CPES Wide Bandgap High Power Converters & Systems (WBG-HPCS)
The CPES mini-consortium program provides a unique forum for creating synergy among industries and defining new research directions to meet future industry needs. The formation of the mini-consortium allows CPES to pool resources and focus on developing pre-competitive technologies to address common challenges, and sharing the research results among mini-consortium members.
Current WBG-HPCS Members (9):
This CPES mini-consortium program provides a unique, open, and collaborative forum for the power industry to explore, jointly with CPES researchers, new and emerging power conversion technologies seeking to meet what are the ever-increasing energy needs our modern society demands; from power semiconductors, to gate drivers, to converters, down to the impact they can have on power systems.As a mini-consortium, WBG-HPCS allows CPES to pool various resources seeking to develop the above pre-competitive technology, addressing common industry challenges, and effectively sharing research results among its members while leveraging CPES' expertise in WBG-based power conversion and its vast knowledge of electronic power systems accrued over the past 30 years working with the transportation and IT industries. This has allowed the WBG-HPCS (since its inception in 2011) to move decisively into high-power, medium-voltage applications for grid, industrial, and transportation applications.In addition, CPES has continued striving to support research activities within the WBG-HPCS mini-consortium by securing funding, at the basic research level, from several government agencies, including the Office of Naval Research (ONR), the U.S. Department of Energy (DOE), DARPA, and ARPA-E. These agencies have been instrumental in the development of key enabling technologies presently in use in WBG-based high-power electronics applications, having pioneered many of them. As such, they represent ideal collaboration partners who generate invaluable synergy within CPES in pursuit of the mini-consortium's goals.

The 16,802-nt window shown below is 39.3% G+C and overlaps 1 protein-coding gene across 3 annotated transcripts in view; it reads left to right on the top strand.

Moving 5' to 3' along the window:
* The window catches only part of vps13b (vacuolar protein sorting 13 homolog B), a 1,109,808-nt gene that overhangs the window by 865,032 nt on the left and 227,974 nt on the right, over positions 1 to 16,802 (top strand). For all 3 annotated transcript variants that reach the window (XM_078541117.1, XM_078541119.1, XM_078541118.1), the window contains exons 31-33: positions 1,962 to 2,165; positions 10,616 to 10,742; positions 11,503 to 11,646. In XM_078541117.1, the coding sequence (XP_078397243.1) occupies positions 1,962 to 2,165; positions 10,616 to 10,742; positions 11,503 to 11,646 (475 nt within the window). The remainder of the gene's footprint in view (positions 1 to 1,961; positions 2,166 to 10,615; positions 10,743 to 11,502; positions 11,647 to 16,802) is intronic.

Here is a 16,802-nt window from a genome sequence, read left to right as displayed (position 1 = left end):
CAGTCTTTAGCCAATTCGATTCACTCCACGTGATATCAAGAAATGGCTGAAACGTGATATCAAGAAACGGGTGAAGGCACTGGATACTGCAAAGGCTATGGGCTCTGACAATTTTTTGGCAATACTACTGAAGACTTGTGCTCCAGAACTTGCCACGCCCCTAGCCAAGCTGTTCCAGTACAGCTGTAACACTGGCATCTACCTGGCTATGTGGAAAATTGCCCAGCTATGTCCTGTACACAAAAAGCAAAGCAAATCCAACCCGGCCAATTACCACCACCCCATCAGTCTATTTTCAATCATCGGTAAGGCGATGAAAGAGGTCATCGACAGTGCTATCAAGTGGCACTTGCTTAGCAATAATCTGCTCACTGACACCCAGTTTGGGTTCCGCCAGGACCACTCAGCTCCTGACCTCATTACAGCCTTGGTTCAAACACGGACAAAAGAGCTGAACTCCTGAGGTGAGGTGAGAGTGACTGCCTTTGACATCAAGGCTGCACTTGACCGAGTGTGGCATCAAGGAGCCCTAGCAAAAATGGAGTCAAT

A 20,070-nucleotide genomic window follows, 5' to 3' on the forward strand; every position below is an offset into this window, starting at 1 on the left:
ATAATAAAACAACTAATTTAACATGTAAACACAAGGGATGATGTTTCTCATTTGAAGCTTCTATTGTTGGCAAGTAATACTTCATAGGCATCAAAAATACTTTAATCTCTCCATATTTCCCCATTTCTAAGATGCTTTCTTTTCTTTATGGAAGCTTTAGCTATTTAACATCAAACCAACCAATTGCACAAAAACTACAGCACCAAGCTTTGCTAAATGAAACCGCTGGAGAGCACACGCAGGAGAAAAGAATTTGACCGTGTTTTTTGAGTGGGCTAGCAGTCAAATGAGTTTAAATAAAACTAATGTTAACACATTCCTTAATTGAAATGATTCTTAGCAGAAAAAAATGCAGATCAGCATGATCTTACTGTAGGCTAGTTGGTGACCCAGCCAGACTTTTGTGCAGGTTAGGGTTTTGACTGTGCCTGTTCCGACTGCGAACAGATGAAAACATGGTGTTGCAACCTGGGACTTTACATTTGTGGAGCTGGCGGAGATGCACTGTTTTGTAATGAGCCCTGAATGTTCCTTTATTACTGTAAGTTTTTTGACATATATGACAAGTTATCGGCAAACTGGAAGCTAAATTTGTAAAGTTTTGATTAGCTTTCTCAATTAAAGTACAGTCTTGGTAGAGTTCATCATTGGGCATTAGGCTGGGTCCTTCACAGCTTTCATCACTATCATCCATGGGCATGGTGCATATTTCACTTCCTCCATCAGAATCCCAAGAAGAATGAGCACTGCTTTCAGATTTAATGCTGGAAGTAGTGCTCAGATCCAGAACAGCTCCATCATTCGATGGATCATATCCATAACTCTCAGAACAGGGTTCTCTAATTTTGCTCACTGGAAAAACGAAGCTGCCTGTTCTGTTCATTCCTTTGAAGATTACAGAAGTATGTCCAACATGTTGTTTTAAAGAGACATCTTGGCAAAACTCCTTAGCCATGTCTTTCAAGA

- High-power WBG-based power converters
- WBG-based power electronics technology
- Renewable energy integration
- Stability and dynamic interactions in power converter systems